The last couple weeks have been slow on Amazon – flat to slightly down for most brands. In a move that’s probably related, Amazon has removed stocking limits, turned coupons on, and started accepting deals. This was faster than we expected and we suspect grocery will be entirely “ungated” soon.
Chris Moe and Jonathan Willbanks Co-founders, Cartograph
What we have been seeing:
DEMAND – slower for May - flat to down across grocery. Most promo levers now active, some new ad formats
Sales have been flat to down (5-15%) for the first two weeks of May. This seems to span many grocery categories, including the formerly white-hot baking category. The trend is still up vs. Feb, but demand seems to be softening.
~5% of sales have shifted back to younger age groups (<45 years), as it was before COVID.
Coupons are live again, and deals are being accepted. We mostly see deals available for early June, though a few brands have been able to do earlier. (Note: Vine is still inactive.)
Ship times estimates have continued a slow march back to 1-2 day speeds, although significant variation still exists.
The window to accept Prime Day deals was extended to early June. We still think Prime Day will be at earliest in August or later (maybe even folded into Black Friday).
New ad formats: enhanced sponsored brand ads display a second image, and sponsored brand campaigns can now target ASINs. We’re testing both as incremental levers. SC ads are now live in Amazon Advertising (formerly VC).
A number of our clients had their items suppressed for using ‘flags’ on the main image that called out size or quantity. This affected Seller Central accounts only – Vendor was unaffected.
We were surprised how fast coupons and deals came back, but suspect it has to do with decreased consumer demand. The “post-stocking up” sales trough, states relaxing quarantine, and growing economic uncertainty all are likely factors.
SUPPLY / LOGISTICS – restock limits lifted for FBA items, VC POs for new items still small
Inventory restock limits have been lifted for our clients in both grocery and other categories, e.g. skincare.
Several of our clients have been dealing with lost inventory, which later appears as being sold by Vendor Central: “Ships from and sold by Amazon.com”. While sometimes this can be due to distributors selling direct to Amazon, we suspect this was due to over capacity FCs in March and April.
For new items, we are still seeing small Vendor Central POs. Born to Run, the PO pre-ordering program, is still closed. Though difficult to exactly ascertain, it feels like new items are not yet fully at normal demand.
The inventory restocking limit came and went very quickly. We expect this lever could come back in high demand periods like Q4. From a logistics perspective, it’s getting easier to launch new items on Amazon’s network, but we’re not yet at full speed.
What should grocery brands do on Amazon right now?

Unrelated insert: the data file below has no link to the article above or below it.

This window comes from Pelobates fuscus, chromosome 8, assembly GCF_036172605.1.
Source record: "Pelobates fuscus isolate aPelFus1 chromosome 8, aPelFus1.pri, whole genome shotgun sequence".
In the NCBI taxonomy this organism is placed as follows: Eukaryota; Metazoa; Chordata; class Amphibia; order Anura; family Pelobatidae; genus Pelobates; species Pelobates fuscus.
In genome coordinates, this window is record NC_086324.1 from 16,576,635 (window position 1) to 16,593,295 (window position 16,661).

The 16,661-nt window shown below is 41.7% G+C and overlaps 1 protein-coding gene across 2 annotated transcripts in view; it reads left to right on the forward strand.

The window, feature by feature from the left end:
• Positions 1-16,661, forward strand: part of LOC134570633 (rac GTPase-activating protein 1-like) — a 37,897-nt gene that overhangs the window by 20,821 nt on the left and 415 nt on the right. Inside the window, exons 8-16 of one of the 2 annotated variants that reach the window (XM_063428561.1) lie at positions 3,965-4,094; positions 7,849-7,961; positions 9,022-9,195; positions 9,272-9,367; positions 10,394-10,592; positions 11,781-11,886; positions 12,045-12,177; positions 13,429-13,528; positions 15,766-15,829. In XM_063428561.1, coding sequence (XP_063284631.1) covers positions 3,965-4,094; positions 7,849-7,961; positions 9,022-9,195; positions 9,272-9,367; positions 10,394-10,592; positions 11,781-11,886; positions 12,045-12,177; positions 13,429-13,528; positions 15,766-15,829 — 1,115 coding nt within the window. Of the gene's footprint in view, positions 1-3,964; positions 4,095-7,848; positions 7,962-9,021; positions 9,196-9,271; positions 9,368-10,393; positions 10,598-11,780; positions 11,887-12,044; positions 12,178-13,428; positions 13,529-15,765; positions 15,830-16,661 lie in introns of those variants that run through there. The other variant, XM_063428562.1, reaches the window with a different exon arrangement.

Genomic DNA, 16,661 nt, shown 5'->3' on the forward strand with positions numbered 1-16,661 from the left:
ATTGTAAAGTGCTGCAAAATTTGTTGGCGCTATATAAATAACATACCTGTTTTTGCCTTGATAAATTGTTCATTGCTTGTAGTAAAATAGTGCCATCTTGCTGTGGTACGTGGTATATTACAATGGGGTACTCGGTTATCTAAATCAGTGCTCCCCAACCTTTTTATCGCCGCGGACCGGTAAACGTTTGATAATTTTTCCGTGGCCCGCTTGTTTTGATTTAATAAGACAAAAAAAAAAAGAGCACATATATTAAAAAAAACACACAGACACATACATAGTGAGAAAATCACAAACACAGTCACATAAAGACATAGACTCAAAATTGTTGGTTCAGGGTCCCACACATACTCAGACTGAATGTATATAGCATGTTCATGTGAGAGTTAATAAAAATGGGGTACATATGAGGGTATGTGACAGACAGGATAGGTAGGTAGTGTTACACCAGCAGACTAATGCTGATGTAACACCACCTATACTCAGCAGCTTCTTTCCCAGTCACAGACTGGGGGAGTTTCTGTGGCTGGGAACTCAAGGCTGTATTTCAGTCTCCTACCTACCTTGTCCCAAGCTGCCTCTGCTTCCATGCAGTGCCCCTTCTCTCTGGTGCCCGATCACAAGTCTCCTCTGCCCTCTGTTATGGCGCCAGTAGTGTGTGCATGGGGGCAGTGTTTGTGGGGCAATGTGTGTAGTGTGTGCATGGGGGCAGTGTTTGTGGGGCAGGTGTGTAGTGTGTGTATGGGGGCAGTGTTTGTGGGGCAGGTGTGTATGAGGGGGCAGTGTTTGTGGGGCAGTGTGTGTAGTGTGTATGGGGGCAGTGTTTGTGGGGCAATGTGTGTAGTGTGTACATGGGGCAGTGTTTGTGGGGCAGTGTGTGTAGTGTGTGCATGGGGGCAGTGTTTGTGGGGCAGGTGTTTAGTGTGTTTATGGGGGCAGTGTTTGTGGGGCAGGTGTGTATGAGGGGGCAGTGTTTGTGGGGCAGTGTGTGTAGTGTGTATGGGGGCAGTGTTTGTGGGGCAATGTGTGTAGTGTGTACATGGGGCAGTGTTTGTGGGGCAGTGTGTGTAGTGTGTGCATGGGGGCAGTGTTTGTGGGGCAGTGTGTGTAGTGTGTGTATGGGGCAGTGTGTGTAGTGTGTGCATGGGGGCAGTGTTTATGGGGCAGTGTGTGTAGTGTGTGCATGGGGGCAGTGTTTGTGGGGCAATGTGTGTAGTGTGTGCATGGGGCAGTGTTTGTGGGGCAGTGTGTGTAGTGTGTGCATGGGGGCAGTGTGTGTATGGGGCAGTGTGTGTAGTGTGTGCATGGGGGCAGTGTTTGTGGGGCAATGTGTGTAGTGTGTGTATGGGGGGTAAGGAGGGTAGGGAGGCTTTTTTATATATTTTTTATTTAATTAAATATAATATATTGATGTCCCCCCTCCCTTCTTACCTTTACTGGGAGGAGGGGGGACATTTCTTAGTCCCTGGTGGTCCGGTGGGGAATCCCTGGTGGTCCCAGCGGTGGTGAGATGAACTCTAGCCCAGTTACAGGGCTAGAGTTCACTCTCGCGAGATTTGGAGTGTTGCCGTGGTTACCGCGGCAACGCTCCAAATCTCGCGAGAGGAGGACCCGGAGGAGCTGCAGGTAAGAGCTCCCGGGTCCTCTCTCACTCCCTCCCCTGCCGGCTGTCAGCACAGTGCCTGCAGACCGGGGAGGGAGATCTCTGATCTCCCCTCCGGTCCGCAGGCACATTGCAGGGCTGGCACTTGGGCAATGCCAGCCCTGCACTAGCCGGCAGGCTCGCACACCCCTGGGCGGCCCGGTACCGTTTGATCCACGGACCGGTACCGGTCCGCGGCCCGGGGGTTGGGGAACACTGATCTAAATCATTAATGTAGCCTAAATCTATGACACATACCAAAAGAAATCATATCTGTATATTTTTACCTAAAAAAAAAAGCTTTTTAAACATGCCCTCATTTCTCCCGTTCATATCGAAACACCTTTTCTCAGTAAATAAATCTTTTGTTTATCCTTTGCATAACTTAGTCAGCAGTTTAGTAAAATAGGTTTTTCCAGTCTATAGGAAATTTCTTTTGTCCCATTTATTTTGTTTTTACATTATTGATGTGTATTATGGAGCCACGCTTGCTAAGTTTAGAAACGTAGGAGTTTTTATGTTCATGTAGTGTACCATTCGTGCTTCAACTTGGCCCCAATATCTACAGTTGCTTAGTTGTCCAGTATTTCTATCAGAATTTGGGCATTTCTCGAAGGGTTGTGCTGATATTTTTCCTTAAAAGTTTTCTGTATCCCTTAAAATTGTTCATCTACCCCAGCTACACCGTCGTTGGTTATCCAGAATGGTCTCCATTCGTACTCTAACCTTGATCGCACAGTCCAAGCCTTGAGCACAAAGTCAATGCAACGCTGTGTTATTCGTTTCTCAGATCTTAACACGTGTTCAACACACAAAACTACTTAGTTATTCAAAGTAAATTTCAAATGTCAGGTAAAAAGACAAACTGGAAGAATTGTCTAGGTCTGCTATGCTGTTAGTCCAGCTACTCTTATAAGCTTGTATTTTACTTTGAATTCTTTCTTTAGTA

Launch coupons and apply for deals. These promotional levers are back and should help to offset the slower May that we’re seeing. Even if you don’t have aggressive budgets, monitor your category and consider launching as defense against competitors. Many brands will be conquesting with additional focus on eComm amidst COVID.
Deals will start to ramp up in the next couple weeks – so brands should plan now and monitor.
Explore the new ad formats. Enhanced sponsored brand ads really stand out vs. the old format. Brands should jump on these, as well as other new options (such as sponsored brand video) to help push their conversion.
Look at your demographic shifts and adjust retargeting. The swing in sales by age ranges over the last couple months have been substantial. Use Brand Analytics to understand how your customer has changed over the last two months. Launch or enhance retargeting campaigns to retain recently acquired customers.
Our Future Outlook
The softening demand on Amazon has come quite quickly. This, paired with the shrinking pool of older demographic consumers tells a very interesting story: it remains to be seen how habits will adjust (or which habits have been formed) in the post-COVID world.
Many brands that we know have been reallocating resources to Amazon and eCommerce, and even perishables brands are revisiting eComm to figure out a direct consumer model. In-store spend and product availability has been lost as stores have prioritized products from larger CPG. Furthermore, brands need to prepare for increasing online advertising costs as competition in 2020 moves into eCommerce.
Amazon’s Q2 earnings was a surprise to the street: reinvesting all profits into COVID-19 response. To us, this sounds like growing capacity to meet customer demand, and adjusting the supply chain to limit interruptions while increasing worker safety.
Amazon extended work from home for corporate until October 2 was also interesting to note – paired with some roles being offered remote work indefinitely. It’s clear that Amazon has experienced significant business interruptions from COVID and are doing everything they can to mitigate any further issues.
As always, please reach out with any questions or if you’d like to chat anything Amazon!
Cartograph Leadership Team
Chris Moe and Jonathan Willbanks